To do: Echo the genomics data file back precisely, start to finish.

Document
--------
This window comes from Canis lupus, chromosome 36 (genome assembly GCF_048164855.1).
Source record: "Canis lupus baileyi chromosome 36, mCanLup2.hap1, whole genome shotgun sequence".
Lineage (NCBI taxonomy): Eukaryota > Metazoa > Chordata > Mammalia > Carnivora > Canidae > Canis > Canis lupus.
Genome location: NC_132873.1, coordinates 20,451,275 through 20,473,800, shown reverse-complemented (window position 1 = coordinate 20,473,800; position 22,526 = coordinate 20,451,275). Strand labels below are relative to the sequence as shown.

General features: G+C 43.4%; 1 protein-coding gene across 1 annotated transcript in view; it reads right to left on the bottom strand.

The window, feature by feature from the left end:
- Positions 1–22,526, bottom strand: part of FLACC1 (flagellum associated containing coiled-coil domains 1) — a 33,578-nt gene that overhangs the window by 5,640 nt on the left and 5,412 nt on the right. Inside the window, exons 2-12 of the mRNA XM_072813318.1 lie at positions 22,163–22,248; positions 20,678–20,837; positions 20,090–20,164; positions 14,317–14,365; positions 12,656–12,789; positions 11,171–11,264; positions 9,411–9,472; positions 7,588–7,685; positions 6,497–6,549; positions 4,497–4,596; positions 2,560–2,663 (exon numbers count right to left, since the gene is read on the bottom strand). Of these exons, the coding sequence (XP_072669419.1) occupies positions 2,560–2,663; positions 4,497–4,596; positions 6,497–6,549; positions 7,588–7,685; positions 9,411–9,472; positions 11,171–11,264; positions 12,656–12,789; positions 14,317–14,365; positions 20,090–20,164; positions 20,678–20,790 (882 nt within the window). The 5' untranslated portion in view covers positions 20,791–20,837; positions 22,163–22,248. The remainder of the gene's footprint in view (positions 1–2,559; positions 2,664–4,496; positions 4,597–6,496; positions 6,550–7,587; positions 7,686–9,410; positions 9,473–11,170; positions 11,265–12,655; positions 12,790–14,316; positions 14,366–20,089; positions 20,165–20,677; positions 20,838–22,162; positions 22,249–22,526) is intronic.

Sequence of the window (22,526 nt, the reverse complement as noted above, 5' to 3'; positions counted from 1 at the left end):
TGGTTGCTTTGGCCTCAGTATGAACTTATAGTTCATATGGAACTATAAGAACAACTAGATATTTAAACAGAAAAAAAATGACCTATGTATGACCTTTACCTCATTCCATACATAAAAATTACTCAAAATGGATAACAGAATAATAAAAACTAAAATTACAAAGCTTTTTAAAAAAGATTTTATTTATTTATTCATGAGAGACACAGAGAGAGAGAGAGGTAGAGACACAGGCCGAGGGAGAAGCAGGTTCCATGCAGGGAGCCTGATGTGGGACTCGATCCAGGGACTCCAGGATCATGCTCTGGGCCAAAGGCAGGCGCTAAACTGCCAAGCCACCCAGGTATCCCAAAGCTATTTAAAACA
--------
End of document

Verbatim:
This window comes from Canis lupus, chromosome 36 (genome assembly GCF_048164855.1).
Source record: "Canis lupus baileyi chromosome 36, mCanLup2.hap1, whole genome shotgun sequence".
Lineage (NCBI taxonomy): Eukaryota > Metazoa > Chordata > Mammalia > Carnivora > Canidae > Canis > Canis lupus.
Genome location: NC_132873.1, coordinates 20,451,275 through 20,473,800, shown reverse-complemented (window position 1 = coordinate 20,473,800; position 22,526 = coordinate 20,451,275). Strand labels below are relative to the sequence as shown.

General features: G+C 43.4%; 1 protein-coding gene across 1 annotated transcript in view; it reads right to left on the bottom strand.

The window, feature by feature from the left end:
- Positions 1–22,526, bottom strand: part of FLACC1 (flagellum associated containing coiled-coil domains 1) — a 33,578-nt gene that overhangs the window by 5,640 nt on the left and 5,412 nt on the right. Inside the window, exons 2-12 of the mRNA XM_072813318.1 lie at positions 22,163–22,248; positions 20,678–20,837; positions 20,090–20,164; positions 14,317–14,365; positions 12,656–12,789; positions 11,171–11,264; positions 9,411–9,472; positions 7,588–7,685; positions 6,497–6,549; positions 4,497–4,596; positions 2,560–2,663 (exon numbers count right to left, since the gene is read on the bottom strand). Of these exons, the coding sequence (XP_072669419.1) occupies positions 2,560–2,663; positions 4,497–4,596; positions 6,497–6,549; positions 7,588–7,685; positions 9,411–9,472; positions 11,171–11,264; positions 12,656–12,789; positions 14,317–14,365; positions 20,090–20,164; positions 20,678–20,790 (882 nt within the window). The 5' untranslated portion in view covers positions 20,791–20,837; positions 22,163–22,248. The remainder of the gene's footprint in view (positions 1–2,559; positions 2,664–4,496; positions 4,597–6,496; positions 6,550–7,587; positions 7,686–9,410; positions 9,473–11,170; positions 11,265–12,655; positions 12,790–14,316; positions 14,366–20,089; positions 20,165–20,677; positions 20,838–22,162; positions 22,249–22,526) is intronic.

Sequence of the window (22,526 nt, the reverse complement as noted above, 5' to 3'; positions counted from 1 at the left end):
TGGTTGCTTTGGCCTCAGTATGAACTTATAGTTCATATGGAACTATAAGAACAACTAGATATTTAAACAGAAAAAAAATGACCTATGTATGACCTTTACCTCATTCCATACATAAAAATTACTCAAAATGGATAACAGAATAATAAAAACTAAAATTACAAAGCTTTTTAAAAAAGATTTTATTTATTTATTCATGAGAGACACAGAGAGAGAGAGAGGTAGAGACACAGGCCGAGGGAGAAGCAGGTTCCATGCAGGGAGCCTGATGTGGGACTCGATCCAGGGACTCCAGGATCATGCTCTGGGCCAAAGGCAGGCGCTAAACTGCCAAGCCACCCAGGTATCCCAAAGCTATTTAAAACA